Trichomoniasis is a sexually transmitted disease caused by Trichomonas vaginalis ( T. vaginalis ), a highly contagious protozoan. Over 70 percent% of patients acquire the infection after a single sexual contact. With bacterial vaginosis and candidiasis (yeast infection), T. vaginalis is one of the three leading causes of vaginal infection. T. vaginalis may also affect the urethra (the tube through which urine flows out of the body), or the prostate in men, but it is more common in women. About three million women in the U.S. are infected each year, with an estimated 13 percent% of U.S. women infected at any given time.
T. vaginalis, the protozoan that causes trichomoniasis, can only live within human beings. Furthermore, these microorganisms live specifically within the urethra and vagina in women and the urethra and prostate in men. Because live T. vaginalis have been found on wet towels used by infected women and in urine and semen specimens after several hours of exposure to air, non-sexual transmission is theoretically possible, though, extremely unlikely. Infection cannot occur unless the organisms come in direct contact with reproductive organs.
The symptoms of trichomoniasis vary from person to person. In fact, up to 50% of women who develop the infection (90% of infected men) have no symptoms at all. The most common symptom in women is a vaginal discharge, typically greenish-yellow and frothy, with small bubbles. Some women with this infection have a burning sensation when they urinate, pain during sexual intercourse, or abdominal discomfort. Patients with trichomoniasis may also notice redness, swelling, or even chafing around the vulva (the part of the body just external to the vagina). The severity of symptoms depends on the level of inflammation within the vagina.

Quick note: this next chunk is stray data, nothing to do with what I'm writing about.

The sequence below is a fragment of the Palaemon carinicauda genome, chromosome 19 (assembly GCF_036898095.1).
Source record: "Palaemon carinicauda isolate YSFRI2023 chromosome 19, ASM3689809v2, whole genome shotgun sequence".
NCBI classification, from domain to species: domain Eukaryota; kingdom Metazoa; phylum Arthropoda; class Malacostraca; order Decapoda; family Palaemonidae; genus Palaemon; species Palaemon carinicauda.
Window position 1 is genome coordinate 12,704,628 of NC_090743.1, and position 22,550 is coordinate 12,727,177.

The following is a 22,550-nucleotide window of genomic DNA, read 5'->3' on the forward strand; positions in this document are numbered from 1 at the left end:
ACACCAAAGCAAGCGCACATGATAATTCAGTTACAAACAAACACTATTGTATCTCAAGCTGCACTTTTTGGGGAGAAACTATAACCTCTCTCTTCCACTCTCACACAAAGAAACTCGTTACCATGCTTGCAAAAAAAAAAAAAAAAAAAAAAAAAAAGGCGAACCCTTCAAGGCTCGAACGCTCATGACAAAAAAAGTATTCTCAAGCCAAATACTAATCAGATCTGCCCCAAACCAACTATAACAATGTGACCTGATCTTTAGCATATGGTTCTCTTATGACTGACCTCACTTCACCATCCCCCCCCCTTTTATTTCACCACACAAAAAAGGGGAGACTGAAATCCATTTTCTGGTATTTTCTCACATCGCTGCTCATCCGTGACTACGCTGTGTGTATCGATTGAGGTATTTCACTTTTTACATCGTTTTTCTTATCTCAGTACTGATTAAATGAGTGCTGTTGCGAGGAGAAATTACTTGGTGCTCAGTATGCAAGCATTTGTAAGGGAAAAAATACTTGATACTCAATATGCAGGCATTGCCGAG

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Whether an association between trichomoniasis, preterm labor, and low birthweight infants is truly causal or just a coincidence remains to be seen. Often, it is difficult for researchers to determine the patterns that cause disease. For example, years ago, many studies found an association between coffee and lung cancer-people who drank coffee were more likely to get lung cancer. Coffee drinking quickly became a public health concern. Later, it became evident that people who drank coffee were also more likely to smoke cigarettes. After patients who smoked cigarettes were removed from the study, coffee was no longer associated with lung cancer. Similarly, future studies will hopefully clarify the relationship between trichomoniasis and its effects on the pregnant woman and her baby.
In non-pregnant women, untreated trichomoniasis is considered a relatively minor condition. It usually remains a local infection, producing symptoms in the vagina and vulva. Rarely, does this infection spread to the uterus or fallopian tubes, as gonorrhea and chlamydia can. Nor, unlike syphilis or HIV, does trichomoniasis affect other organs of the body.
However, most sexually transmitted diseases (STDs) share the same risk factors. They include:
- beginning sexual activity at an early age;
- having multiple sex partners;
- having sex with someone who has had multiple sex partners; and
- using illicit drugs.done
As a result, patients infected by a sexual partner with T. vaginalis have likely been exposed to other sexually transmitted diseases. If you have trichomoniasis, your doctor will likely test you for other STDs, specifically chlamydia, gonorrhea, syphilis, and HIV.
In pregnant women, trichomoniasis can be serious. In a recent, large-scale study, pregnant women infected with T. vaginalis were 30% more likely than uninfected women to deliver preterm or underweight infants. In addition, infected women were 40% more likely to have an infant who was both preterm and of low birthweight. (Preterm childbirth is the leading cause of illness and death in newborn babies.) Despite these results, researchers are not sure whether trichomoniasis actually causes preterm labor or growth restriction.